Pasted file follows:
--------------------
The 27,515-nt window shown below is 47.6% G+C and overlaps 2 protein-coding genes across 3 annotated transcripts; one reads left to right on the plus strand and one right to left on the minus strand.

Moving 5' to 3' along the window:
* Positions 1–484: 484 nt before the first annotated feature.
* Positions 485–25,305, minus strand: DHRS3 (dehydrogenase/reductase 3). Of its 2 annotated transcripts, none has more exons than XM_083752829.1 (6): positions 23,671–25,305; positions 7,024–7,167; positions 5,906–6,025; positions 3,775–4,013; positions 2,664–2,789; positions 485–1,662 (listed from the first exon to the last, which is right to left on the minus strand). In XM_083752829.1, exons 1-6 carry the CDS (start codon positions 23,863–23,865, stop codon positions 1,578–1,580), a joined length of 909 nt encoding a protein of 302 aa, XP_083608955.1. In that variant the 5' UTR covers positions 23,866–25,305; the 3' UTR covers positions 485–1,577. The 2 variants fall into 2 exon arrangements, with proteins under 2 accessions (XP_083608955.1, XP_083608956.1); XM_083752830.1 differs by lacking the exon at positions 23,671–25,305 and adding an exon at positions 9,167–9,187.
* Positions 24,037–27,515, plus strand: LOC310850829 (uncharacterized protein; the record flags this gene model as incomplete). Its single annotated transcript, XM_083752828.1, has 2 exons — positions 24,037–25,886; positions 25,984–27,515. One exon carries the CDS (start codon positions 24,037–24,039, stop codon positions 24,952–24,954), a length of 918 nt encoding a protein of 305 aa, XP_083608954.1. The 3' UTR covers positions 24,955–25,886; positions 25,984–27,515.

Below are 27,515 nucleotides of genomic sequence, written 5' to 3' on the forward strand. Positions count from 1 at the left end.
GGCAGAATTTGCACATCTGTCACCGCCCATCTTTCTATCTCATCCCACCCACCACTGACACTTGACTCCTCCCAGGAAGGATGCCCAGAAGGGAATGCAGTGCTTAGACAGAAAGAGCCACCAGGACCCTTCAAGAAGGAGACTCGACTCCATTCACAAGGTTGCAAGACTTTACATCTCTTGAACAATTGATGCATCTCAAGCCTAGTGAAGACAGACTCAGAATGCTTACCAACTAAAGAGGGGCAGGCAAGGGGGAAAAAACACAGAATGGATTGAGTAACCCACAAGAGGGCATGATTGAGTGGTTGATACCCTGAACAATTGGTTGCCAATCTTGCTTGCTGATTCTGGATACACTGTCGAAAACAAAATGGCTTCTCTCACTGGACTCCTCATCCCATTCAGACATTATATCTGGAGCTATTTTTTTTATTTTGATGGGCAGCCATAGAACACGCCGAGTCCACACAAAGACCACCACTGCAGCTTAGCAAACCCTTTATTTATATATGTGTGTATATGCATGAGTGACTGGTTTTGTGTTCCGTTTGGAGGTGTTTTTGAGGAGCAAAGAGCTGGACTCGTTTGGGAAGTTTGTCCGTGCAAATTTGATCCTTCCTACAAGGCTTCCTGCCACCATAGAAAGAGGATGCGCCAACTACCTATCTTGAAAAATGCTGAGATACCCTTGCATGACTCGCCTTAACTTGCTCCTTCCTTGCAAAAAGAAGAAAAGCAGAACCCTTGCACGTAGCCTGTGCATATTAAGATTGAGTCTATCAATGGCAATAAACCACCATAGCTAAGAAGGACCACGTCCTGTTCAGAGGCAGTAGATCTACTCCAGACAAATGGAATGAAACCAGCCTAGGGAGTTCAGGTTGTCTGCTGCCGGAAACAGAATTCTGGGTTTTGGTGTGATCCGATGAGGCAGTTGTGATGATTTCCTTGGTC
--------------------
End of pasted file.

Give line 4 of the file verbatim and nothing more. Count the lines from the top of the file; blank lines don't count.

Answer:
* Positions 485–25,305, minus strand: DHRS3 (dehydrogenase/reductase 3). Of its 2 annotated transcripts, none has more exons than XM_083752829.1 (6): positions 23,671–25,305; positions 7,024–7,167; positions 5,906–6,025; positions 3,775–4,013; positions 2,664–2,789; positions 485–1,662 (listed from the first exon to the last, which is right to left on the minus strand). In XM_083752829.1, exons 1-6 carry the CDS (start codon positions 23,863–23,865, stop codon positions 1,578–1,580), a joined length of 909 nt encoding a protein of 302 aa, XP_083608955.1. In that variant the 5' UTR covers positions 23,866–25,305; the 3' UTR covers positions 485–1,577. The 2 variants fall into 2 exon arrangements, with proteins under 2 accessions (XP_083608955.1, XP_083608956.1); XM_083752830.1 differs by lacking the exon at positions 23,671–25,305 and adding an exon at positions 9,167–9,187.